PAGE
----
Europe South Asia Asia Pacific Americas Middle East Africa BBC Homepage World Service Education
BBC Homepagelow graphics version | feedback | help
BBC News Online
 You are in: UK
Front Page 
World 
UK 
Northern Ireland 
Scotland 
Wales 
UK Politics 
Business 
Sci/Tech 
Health 
Education 
Sport 
Entertainment 
Talking Point 
In Depth 
AudioVideo 
Wednesday, 5 January, 2000, 18:28 GMT
Communication failure for the army

Communications technology leaves British paratroopers behind


Following on from the BBC report on Monday - in which senior Army officers revealed serious failings in their troops' weapons and equipment in Kosovo - the BBC's Andrew Gilligan investigates why British soldiers are still equipped with antiquated personal radios.

It is an age when even schoolchildren have mobile phones. Yet British troops who might depend on efficient communication for their very lives are still using radios designed in the 1960s.

As the Army has long known - and the rest of the country has just learned - their sets can be listened to, can be jammed, or may not even work at all.

The Bowman project


The BBC's Today Programme got access to classified army documents
The answer to all those communication problems was supposed to be something called Bowman, the new tactical radio for the army. But the Bowman project shows that the military's problems are as much about management as about money.

For the generals, it has become an urgent priority. But they shouldn't hold their breath. Nineteen years after starting to consider the project, and seven years after inviting tenders, the ministry of defence still hasn't even signed a contract.

The Armed Forces Minister John Spellar says Labour is trying hard - they have introduced major management reforms called "smart procurement," and they've brought in a special troubleshooter for the Bowman project.

"We inherited a horrendous problem... Bowman was running something like six years late. We are getting to grips with it and starting to redress the situation, " he said.

Delivery date: 2004

But 'getting to grips' may not be quite the right words. Since the new government arrived, the delay has risen from six years to eight.

It is still negotiating on the price - the latest figure being demanded is in fact 3.9bn. The MoD has said it can't afford that, so there'll probably be a compromise. By the end of this year, it's hoped, the contract will finally be signed. And by 2004, the army might start getting its new radio.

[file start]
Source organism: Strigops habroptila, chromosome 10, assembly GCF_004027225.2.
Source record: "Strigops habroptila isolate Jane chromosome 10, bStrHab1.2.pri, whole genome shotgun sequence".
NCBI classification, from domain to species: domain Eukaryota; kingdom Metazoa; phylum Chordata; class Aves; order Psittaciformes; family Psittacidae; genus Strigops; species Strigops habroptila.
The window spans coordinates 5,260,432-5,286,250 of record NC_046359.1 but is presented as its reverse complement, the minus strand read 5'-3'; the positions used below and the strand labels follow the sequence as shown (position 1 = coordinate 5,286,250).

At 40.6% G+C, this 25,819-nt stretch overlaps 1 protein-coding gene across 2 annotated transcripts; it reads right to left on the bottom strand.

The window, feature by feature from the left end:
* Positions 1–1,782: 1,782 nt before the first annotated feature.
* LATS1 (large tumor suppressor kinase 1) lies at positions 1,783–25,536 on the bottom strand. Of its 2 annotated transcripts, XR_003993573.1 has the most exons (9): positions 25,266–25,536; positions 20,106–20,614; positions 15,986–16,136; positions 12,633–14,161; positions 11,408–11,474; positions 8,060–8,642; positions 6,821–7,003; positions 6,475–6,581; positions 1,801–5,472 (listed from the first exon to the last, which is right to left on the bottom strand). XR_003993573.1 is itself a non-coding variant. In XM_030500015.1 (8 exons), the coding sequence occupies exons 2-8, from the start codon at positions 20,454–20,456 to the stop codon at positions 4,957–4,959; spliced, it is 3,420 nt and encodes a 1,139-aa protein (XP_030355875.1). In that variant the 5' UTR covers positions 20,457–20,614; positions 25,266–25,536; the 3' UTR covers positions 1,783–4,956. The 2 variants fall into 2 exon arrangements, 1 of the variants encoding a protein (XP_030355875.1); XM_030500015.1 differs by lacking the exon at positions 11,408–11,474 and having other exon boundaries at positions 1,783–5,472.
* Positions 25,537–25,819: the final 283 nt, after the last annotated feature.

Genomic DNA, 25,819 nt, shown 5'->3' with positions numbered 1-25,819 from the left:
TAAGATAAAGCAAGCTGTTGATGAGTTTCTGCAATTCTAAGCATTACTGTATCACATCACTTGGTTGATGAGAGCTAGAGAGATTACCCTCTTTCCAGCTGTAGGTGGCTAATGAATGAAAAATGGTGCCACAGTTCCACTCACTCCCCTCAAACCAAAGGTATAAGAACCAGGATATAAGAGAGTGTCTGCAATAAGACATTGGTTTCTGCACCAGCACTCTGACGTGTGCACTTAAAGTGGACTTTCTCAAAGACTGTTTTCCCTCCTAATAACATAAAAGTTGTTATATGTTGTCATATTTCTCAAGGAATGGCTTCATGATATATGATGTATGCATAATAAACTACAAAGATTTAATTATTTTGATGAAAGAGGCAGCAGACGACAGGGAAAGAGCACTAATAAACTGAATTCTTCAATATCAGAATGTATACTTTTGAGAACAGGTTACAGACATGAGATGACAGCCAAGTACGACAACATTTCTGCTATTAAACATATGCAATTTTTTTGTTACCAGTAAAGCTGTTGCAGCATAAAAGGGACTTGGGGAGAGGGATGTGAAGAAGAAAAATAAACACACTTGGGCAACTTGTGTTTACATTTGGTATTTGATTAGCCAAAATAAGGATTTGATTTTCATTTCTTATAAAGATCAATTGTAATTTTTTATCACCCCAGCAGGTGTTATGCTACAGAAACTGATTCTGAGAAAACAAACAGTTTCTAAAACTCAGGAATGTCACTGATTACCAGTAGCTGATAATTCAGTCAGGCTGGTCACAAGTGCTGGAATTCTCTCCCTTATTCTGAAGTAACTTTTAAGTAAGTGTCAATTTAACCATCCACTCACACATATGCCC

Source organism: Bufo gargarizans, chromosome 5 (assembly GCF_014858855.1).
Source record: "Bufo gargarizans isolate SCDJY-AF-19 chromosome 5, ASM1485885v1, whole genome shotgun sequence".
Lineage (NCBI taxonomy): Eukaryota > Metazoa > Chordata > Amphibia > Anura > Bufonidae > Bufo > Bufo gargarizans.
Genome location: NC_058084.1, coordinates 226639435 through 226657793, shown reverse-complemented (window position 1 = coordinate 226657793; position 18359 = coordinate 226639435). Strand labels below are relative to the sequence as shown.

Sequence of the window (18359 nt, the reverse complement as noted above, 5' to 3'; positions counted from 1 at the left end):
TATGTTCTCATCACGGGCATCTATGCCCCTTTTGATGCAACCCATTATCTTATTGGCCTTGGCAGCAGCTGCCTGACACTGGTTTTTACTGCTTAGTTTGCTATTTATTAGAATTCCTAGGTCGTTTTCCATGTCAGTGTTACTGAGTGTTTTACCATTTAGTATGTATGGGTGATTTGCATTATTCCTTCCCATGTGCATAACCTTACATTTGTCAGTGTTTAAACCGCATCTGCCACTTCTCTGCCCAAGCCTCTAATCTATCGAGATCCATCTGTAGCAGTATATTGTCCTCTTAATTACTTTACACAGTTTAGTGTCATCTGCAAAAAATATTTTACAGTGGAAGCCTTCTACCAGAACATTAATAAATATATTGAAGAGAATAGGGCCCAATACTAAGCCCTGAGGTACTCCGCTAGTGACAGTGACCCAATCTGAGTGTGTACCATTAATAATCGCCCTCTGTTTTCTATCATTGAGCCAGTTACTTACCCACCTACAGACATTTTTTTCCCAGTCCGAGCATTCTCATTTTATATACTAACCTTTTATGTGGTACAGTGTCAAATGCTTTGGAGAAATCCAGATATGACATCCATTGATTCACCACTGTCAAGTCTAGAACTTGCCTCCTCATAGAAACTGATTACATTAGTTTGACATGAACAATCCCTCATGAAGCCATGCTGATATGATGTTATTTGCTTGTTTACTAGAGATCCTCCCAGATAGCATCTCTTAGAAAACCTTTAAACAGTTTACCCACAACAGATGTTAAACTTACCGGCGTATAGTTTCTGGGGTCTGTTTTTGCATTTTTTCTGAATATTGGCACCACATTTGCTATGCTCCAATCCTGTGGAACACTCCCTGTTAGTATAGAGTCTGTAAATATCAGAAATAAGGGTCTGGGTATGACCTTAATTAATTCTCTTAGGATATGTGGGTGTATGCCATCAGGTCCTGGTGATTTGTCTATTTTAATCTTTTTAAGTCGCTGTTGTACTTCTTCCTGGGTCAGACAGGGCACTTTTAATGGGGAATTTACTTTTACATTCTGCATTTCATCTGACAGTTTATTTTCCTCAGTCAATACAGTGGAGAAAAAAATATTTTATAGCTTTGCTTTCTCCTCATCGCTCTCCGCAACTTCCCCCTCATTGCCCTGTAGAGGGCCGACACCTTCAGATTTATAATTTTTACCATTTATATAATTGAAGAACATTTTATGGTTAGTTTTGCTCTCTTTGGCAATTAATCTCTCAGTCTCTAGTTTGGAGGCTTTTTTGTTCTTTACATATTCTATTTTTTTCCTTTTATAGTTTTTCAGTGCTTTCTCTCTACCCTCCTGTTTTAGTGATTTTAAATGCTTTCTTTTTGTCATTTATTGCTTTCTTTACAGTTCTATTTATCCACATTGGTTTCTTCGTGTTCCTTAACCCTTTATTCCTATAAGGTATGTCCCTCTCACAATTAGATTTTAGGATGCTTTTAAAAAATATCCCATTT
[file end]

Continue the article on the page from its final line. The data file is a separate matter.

Angus Taverner, a former signals officer and defence consultant says: "The main problem is they've gone about procuring a very complicated system in a big bang way. They are trying to deliver the whole system in one large package and as the programme has expanded, that has become increasingly challenging to the consortium that is trying to deliver this defence capability to the army."

Incompatible with other radios



We inherited a horrendous problem... We are getting to grips with it and starting to redress the situation
Armed Forces Minister John Spellar
Yet even when the radios are ready, there will still be problems. Because of the delays, separate equipment is now being bought for the very short-range personal soldier communications. So when Bowman finally arrives, many soldiers will find themselves carrying two radio sets around. And Bowman is likely to be completely incompatible with all the radios now being bought by the Royal Marines, Navy and Air Force, not to mention our Nato allies.

As Rupert Pengelly, technical editor of Jane's Information Group, explains, that means applying what communications experts call the "swivel chair principle."

"Someone sits in a swivel chair with two computer screens in front of him, takes all the data and communications off one screen, then swivels his chair and types it in at the other screen."

The MoD's not wholly to blame for the mess. With communications technology changing so much and so fast, trying to meet the requirement for the radio is like trying to hit a moving target. The greatest risk - though no more than a risk - is that after all the pain, Bowman will be obsolete before it is even introduced.

Search BBC News Online

Advanced search options
Launch console
BBC RADIO NEWS
BBC ONE TV NEWS
WORLD NEWS SUMMARY
PROGRAMMES GUIDE

See also:
03 Jan 00 |  UK
Damning report into Kosovo campaign
04 Jan 00 |  Talking Point
Should we spend more on the army?

Internet links:

The BBC is not responsible for the content of external internet sites
Links to other UK stories are at the foot of the page.


E-mail this story to a friend

Links to more UK stories